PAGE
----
In my estimation, Detective Harry Bosch is one of the finest detective characters in the world of crime fiction, past or present, and thankfully, he will be around for a while longer. The first Harry Bosch novel, The Black Echo, was released in 1992 and the seventeenth, The Burning Room, in 2014. Along the way, Harry has had quite a career with the Los Angeles Police Department – even in the two novels during which he had officially retired from the department (2003’s Lost Light and 2004’s The Narrows). In the last several novels, including The Drop, Harry has come out of retirement to work cold cases for the department as part of a special unit that puts fresh eyes on old crimes.
Harry knows that he is now working against the clock in more ways than one. For one thing, he will be forced into permanent retirement in just thirty-six months. More importantly, though, some of the cold cases that come his way are so old that there is already a good chance that the perpetrators are now as dead as their victims. Time is always on Harry’s mind.
His unit pulls old evidence from case files and forwards samples to the lab for modern DNA analysis. The day, once a month, when the few cases that come back with DNA matches are assigned for investigation, always feels like Christmas to Harry. This time around, however, he gets more than he bargained for.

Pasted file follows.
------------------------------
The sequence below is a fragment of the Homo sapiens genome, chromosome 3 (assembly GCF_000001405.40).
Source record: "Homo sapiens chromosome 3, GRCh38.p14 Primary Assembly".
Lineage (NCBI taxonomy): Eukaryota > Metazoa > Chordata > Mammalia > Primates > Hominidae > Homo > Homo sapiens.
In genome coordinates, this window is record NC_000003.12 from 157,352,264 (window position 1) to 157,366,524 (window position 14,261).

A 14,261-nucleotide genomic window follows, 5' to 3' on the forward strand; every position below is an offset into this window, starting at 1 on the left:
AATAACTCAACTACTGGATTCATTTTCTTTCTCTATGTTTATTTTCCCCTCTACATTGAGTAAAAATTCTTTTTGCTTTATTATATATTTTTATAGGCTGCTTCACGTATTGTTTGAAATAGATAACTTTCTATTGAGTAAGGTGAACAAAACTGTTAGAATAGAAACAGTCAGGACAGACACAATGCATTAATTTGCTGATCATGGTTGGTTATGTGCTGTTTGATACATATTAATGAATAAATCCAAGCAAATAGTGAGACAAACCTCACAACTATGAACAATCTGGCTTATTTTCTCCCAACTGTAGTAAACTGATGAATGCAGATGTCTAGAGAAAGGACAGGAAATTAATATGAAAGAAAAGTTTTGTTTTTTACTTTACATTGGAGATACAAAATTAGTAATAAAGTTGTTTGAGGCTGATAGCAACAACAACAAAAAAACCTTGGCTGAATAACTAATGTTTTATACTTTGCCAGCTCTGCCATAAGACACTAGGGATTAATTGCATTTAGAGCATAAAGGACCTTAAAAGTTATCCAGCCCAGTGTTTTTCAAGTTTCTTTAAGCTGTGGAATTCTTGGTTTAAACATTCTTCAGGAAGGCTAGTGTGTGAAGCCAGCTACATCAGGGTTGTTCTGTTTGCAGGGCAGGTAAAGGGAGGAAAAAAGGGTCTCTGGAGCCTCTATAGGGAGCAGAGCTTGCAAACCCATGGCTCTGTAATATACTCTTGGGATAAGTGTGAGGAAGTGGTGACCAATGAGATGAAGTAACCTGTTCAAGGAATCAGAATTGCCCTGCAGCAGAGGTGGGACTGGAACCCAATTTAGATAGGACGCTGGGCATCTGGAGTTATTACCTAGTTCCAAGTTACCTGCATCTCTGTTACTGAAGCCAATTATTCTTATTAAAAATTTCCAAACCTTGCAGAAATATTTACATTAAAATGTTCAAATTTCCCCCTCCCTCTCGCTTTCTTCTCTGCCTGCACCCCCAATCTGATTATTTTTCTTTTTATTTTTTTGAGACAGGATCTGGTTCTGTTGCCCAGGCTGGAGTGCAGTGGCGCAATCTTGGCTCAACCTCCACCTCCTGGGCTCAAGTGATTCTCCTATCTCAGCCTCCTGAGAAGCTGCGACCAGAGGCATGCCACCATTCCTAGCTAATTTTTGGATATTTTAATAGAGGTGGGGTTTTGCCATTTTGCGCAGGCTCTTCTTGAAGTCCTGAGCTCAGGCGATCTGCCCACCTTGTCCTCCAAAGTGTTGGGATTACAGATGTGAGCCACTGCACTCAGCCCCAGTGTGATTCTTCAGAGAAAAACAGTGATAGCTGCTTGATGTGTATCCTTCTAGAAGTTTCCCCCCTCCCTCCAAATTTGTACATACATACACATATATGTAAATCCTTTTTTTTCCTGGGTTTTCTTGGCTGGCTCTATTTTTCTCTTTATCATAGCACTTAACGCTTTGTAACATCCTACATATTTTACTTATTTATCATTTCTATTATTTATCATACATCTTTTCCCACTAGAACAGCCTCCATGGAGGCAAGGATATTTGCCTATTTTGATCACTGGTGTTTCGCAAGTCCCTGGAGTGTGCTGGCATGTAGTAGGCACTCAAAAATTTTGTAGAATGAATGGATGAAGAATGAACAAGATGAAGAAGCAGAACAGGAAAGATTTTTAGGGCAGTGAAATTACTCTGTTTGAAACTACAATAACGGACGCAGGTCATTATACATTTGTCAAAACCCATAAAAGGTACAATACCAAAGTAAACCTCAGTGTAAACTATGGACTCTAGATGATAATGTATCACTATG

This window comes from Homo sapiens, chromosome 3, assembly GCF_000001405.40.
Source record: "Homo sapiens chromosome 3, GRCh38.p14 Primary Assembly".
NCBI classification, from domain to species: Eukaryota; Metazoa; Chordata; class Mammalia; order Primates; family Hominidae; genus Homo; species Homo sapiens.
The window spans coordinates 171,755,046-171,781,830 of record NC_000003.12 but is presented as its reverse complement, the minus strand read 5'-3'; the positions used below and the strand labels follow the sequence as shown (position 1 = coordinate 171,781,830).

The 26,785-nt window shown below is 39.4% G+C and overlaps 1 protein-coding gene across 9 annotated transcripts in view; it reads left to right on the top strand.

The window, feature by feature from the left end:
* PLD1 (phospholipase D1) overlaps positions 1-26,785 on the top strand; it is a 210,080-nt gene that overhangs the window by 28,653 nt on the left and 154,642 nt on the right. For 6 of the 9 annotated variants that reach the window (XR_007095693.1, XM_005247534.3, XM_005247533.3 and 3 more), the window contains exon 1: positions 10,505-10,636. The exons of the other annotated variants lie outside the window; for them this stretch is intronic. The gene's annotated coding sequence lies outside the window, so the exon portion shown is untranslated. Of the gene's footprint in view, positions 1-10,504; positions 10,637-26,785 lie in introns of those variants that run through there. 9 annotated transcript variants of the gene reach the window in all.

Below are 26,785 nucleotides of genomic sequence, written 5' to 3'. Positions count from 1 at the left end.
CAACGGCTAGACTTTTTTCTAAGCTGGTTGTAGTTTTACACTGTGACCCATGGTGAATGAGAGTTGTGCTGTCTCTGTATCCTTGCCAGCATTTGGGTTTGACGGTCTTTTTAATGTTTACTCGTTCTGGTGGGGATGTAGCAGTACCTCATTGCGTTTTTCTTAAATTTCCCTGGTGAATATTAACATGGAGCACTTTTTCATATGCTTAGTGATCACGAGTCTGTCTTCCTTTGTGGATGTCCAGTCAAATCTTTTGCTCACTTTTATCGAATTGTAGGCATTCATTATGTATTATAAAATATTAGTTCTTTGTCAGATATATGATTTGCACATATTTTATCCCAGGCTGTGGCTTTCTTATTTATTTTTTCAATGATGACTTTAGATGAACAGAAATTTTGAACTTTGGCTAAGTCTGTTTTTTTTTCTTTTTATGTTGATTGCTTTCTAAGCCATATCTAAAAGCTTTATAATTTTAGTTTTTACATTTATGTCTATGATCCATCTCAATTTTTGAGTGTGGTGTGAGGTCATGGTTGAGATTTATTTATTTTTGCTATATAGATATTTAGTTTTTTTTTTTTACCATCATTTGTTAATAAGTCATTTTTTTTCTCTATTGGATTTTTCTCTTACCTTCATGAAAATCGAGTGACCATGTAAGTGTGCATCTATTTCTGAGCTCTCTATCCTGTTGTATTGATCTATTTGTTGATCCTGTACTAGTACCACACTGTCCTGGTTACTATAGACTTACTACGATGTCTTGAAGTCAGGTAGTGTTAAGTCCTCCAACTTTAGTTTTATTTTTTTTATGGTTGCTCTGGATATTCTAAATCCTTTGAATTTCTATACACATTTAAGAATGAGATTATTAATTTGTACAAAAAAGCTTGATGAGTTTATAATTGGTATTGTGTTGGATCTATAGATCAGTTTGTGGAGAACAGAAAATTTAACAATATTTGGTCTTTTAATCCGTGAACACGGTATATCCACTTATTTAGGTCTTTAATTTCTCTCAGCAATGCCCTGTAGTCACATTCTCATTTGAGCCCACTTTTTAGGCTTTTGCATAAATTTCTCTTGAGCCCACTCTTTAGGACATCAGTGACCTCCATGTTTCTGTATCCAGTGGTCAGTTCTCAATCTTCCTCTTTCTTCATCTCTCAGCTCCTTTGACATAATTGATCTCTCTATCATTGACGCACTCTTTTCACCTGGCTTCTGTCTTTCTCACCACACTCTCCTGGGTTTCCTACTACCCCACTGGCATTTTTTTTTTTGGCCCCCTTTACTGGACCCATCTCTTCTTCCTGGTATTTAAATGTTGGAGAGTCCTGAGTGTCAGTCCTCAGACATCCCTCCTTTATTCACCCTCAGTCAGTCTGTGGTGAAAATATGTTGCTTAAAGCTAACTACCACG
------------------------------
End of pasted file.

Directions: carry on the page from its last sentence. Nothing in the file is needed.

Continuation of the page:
At the special request of a prominent city councilman, Harry is forced to lead the investigation into the violent death of the councilman’s son. Did the man jump, or was he pushed to his death from the balcony of one of LA’s landmark hotels? Harry already has a long history of confrontation with this particular councilman (who is a former LAPD cop), and he cannot imagine why he has been purposely pulled into an investigation that is certain to be influenced by constant political pressure – exactly the kind of case that always gets Harry into trouble with the brass.
Much to his chagrin, Harry is told to table the cold case he has just been assigned so that he can concentrate on the one involving the “jumper.” But Harry is having none of that. Instead, he decides to work the two cases simultaneously despite the political pressure the LA city councilman is unapologetically applying on the department to call his son’s death a murder.
Harry’s new cold case, involving a 1989 murder, has come back with a DNA hit on a twenty-nine-year-old convicted rapist. That’s the good news and the bad news - because in 1989, when the woman’s brutal murder took place, the identified suspect was only eight years old. What could that mean?
The Drop is the portrait of a career cop who believes that his days as an effective investigator are numbered. He fears that he is losing his investigatory skills to age, and just to further increase his self-doubt, Harry is raising a teenaged daughter on his own, something he feels just might be way beyond the limits of his parenting skills. One more time, though, Harry proves that he still has it. The Drop is another fine chapter in the Harry Bosch story.